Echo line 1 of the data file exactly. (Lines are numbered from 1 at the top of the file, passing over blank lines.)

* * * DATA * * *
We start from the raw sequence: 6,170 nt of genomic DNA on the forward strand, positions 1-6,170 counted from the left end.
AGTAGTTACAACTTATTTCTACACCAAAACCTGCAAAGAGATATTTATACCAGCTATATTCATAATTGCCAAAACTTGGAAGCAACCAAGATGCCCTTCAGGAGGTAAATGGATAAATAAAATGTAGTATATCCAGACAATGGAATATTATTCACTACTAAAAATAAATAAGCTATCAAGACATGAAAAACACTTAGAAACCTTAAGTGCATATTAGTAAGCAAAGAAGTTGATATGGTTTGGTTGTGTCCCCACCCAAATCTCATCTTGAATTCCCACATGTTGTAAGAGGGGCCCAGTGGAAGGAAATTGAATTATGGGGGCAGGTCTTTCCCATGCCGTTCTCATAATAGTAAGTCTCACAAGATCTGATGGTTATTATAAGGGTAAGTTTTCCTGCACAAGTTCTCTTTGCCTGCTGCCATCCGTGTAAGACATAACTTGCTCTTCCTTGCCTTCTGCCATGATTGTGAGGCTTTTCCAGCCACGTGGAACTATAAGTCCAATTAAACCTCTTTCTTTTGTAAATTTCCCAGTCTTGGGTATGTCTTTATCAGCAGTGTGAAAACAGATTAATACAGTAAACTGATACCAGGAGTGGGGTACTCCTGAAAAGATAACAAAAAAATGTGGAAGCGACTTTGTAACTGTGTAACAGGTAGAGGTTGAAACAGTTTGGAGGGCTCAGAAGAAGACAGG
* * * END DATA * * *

We start from the raw sequence: 6,170 nt of genomic DNA on the forward strand, positions 1-6,170 counted from the left end.